“Yes, it’s definitely a bad thing. But there’s not a whole lot you can do about it.”
“Is the Court of Nobles aware of the problem?”
“Yep, kind of hard to miss it.”
“But they’re not doing anything.”
“They’re not. Because it means talking about encouraging people to do magics, and no one wants to talk about that anymore.”
“But there have to be people who think this is a problem.”
“Of course, but it’s an unpopular opinion at the moment. And it’s very easy to be misinterpreted.”
“So, will you show me the newspapers?”
He sighed, and stood up. “No, I’m afraid I can’t do that.”
“But if it’s really like you say, and you know I won’t misinterpret-”
“I know. But your parents don’t want you to know. Specifically, I’m sure your mother would have told you about it herself if she wanted you to know. Now, I told you what I did so you know why you should stop looking. People will misinterpret it, and there’s nothing you can do without getting yourself into serious trouble, the sort of trouble that will ruin the rest of your life.”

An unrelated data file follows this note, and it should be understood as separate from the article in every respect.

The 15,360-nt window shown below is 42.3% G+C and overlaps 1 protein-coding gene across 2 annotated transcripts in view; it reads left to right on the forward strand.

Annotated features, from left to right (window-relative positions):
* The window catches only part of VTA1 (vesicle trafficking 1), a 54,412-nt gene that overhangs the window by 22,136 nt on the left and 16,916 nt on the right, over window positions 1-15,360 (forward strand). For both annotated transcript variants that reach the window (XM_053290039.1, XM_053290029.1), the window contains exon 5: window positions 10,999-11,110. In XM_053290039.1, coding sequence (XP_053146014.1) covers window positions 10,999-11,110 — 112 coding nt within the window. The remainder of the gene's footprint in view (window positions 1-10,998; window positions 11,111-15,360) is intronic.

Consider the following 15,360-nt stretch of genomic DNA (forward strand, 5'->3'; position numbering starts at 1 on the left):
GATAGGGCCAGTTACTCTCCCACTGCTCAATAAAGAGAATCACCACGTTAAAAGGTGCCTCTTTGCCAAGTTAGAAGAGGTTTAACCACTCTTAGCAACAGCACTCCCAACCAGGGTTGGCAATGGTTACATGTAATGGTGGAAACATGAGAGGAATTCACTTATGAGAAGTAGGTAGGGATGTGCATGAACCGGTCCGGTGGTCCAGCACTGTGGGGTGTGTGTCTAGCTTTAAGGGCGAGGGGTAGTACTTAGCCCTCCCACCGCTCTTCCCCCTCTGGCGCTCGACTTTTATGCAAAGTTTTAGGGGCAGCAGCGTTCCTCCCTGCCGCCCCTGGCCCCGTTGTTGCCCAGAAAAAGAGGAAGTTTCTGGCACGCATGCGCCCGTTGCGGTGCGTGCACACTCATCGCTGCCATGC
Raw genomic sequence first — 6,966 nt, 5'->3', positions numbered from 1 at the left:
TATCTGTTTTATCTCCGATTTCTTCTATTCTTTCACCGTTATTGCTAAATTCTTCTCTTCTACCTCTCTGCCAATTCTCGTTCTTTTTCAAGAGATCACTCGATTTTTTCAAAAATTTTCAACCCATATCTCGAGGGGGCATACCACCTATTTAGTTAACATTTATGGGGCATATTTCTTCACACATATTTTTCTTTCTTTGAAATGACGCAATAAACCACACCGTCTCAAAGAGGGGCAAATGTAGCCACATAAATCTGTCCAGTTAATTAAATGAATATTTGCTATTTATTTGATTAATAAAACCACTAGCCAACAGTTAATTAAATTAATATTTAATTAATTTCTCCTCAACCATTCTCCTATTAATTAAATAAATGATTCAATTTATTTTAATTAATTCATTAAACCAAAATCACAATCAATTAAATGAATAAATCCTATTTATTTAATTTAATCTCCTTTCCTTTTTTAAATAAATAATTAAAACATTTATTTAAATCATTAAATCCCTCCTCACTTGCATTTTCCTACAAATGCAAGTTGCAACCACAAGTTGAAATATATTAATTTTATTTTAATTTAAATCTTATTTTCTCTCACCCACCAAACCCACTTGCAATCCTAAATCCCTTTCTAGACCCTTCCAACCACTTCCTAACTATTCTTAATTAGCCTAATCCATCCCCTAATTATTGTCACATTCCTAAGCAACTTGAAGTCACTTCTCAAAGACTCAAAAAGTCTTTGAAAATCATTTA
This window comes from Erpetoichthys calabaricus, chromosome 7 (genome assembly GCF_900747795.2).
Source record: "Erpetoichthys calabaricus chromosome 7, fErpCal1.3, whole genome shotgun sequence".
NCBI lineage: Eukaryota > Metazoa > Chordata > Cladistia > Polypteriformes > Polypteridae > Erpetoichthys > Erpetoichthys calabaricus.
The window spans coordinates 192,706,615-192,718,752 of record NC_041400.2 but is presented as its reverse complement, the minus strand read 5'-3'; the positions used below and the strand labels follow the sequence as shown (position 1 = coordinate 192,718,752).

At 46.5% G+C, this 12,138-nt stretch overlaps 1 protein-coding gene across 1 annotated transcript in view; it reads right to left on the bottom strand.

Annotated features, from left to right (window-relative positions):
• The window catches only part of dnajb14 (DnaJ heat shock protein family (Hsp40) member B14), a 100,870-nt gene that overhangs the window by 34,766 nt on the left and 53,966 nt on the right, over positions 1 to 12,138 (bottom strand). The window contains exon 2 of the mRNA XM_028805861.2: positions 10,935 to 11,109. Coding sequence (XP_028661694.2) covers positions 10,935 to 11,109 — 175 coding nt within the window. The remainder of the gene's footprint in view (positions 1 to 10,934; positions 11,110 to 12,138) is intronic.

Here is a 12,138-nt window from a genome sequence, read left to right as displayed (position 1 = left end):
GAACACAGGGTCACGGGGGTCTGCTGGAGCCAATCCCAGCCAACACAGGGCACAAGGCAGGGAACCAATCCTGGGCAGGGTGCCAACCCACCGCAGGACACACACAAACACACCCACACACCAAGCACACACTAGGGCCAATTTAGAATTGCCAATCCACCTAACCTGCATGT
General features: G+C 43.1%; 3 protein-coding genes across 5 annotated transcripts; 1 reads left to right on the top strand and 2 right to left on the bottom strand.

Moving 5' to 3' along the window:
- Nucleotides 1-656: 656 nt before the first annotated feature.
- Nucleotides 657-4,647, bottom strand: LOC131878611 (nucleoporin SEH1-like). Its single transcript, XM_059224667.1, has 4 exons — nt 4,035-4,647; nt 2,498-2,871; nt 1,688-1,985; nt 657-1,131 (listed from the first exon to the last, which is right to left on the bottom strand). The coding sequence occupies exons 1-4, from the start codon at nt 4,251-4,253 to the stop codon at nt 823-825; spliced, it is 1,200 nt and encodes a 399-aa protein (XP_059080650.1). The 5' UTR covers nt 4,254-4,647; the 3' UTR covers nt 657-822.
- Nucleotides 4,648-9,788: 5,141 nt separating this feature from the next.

“So you’re saying I should just forget about it?”
“I see.” Fat chance of that happening, now that she had some information to go on.
On the way out she swiped a small piece of paper and an envelope, scribbling down her handmirror’s information and checked her notes for Irene Morgan’s address. Fine. If Uncle Lawrence wasn’t able to get the data she needed, she’d get it from someone else.
Philomena stopped her at the door. “We’re okay?”
“Yeah, it’s fine.”
And they were. Phil was trying to look out for her, and Amalia didn’t really feel like sparing the energy to be angry with her.
She dropped the note in the mailbox and left.